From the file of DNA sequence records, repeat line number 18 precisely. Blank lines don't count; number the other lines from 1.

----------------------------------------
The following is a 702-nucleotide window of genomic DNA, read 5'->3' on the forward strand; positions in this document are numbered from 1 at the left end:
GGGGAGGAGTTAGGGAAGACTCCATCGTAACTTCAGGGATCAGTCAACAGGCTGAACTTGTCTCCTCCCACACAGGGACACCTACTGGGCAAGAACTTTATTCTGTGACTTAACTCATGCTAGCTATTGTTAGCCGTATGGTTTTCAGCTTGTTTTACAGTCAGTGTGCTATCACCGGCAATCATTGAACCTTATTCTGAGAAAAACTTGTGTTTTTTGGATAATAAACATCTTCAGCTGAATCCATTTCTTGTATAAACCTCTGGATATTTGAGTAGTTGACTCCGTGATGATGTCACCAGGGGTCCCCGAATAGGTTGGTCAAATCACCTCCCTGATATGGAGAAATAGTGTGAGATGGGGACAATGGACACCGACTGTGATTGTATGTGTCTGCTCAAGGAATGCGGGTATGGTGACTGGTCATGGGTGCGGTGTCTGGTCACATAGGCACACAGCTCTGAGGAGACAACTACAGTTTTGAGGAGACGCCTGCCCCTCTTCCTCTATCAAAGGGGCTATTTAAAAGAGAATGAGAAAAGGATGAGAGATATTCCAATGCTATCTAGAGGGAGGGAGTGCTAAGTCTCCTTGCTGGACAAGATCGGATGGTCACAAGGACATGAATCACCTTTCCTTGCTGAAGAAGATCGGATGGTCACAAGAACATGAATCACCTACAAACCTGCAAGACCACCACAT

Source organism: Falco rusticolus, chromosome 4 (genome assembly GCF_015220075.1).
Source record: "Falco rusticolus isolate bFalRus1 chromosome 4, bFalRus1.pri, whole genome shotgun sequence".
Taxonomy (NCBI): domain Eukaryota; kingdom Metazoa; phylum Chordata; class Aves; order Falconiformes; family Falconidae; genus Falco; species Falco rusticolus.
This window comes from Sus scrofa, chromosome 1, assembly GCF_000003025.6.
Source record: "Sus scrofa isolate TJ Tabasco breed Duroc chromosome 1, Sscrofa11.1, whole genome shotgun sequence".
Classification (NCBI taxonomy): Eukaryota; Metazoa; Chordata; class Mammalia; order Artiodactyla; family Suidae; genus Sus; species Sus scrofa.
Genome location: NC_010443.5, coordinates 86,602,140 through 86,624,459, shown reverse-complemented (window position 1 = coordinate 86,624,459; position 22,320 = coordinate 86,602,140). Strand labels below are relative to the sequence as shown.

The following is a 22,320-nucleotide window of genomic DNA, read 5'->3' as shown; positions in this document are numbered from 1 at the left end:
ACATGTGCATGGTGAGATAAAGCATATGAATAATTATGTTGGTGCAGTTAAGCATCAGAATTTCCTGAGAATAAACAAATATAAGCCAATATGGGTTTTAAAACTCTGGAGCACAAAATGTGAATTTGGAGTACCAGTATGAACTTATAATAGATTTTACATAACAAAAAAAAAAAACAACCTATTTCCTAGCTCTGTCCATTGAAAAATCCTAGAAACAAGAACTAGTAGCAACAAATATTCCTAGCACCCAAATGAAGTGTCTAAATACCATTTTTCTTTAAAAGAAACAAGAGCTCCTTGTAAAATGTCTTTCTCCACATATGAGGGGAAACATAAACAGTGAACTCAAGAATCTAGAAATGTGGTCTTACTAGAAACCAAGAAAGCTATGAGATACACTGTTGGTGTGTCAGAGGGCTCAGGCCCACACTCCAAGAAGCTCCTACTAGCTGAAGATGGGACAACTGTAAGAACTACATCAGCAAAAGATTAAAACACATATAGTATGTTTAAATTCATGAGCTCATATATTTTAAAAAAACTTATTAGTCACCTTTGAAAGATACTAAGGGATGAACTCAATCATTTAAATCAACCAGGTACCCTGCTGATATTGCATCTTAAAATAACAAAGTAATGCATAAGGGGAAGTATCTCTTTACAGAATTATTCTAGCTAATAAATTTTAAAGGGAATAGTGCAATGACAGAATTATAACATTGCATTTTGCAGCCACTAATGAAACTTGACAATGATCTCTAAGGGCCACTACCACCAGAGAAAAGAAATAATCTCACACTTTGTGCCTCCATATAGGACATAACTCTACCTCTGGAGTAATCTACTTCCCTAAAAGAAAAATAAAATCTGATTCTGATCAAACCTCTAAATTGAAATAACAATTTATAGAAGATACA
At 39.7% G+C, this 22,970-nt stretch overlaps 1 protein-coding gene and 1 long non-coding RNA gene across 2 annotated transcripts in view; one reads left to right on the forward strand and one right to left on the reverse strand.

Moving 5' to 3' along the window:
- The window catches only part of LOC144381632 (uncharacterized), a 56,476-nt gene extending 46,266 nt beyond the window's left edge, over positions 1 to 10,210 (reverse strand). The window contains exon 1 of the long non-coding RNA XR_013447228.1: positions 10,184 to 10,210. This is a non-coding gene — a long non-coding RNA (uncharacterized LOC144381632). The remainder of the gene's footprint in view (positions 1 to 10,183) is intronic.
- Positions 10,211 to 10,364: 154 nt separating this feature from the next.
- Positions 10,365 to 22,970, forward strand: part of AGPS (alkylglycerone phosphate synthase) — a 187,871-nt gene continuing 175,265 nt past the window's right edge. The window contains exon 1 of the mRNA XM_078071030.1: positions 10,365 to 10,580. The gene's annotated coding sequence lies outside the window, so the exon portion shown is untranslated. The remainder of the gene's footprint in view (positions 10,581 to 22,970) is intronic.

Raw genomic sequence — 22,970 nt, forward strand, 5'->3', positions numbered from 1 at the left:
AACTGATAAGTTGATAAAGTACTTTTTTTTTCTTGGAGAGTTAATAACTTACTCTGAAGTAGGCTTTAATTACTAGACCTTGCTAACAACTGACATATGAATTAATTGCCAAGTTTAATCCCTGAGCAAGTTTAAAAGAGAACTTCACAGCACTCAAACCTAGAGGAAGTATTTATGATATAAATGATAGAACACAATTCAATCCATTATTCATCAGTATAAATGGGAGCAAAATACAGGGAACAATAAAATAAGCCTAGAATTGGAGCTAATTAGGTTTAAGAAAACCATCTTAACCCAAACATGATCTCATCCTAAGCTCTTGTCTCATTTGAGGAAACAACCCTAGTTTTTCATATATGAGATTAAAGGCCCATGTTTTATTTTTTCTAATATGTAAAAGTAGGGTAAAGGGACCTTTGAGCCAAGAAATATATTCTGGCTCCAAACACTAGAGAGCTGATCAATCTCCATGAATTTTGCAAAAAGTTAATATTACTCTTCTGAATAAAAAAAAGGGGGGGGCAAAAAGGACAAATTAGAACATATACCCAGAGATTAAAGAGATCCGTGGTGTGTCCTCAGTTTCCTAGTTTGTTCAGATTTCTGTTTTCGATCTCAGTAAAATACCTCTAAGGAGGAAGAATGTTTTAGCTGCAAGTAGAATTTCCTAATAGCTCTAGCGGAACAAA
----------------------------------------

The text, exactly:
AACTGATAAGTTGATAAAGTACTTTTTTTTTCTTGGAGAGTTAATAACTTACTCTGAAGTAGGCTTTAATTACTAGACCTTGCTAACAACTGACATATGAATTAATTGCCAAGTTTAATCCCTGAGCAAGTTTAAAAGAGAACTTCACAGCACTCAAACCTAGAGGAAGTATTTATGATATAAATGATAGAACACAATTCAATCCATTATTCATCAGTATAAATGGGAGCAAAATACAGGGAACAATAAAATAAGCCTAGAATTGGAGCTAATTAGGTTTAAGAAAACCATCTTAACCCAAACATGATCTCATCCTAAGCTCTTGTCTCATTTGAGGAAACAACCCTAGTTTTTCATATATGAGATTAAAGGCCCATGTTTTATTTTTTCTAATATGTAAAAGTAGGGTAAAGGGACCTTTGAGCCAAGAAATATATTCTGGCTCCAAACACTAGAGAGCTGATCAATCTCCATGAATTTTGCAAAAAGTTAATATTACTCTTCTGAATAAAAAAAAGGGGGGGGCAAAAAGGACAAATTAGAACATATACCCAGAGATTAAAGAGATCCGTGGTGTGTCCTCAGTTTCCTAGTTTGTTCAGATTTCTGTTTTCGATCTCAGTAAAATACCTCTAAGGAGGAAGAATGTTTTAGCTGCAAGTAGAATTTCCTAATAGCTCTAGCGGAACAAA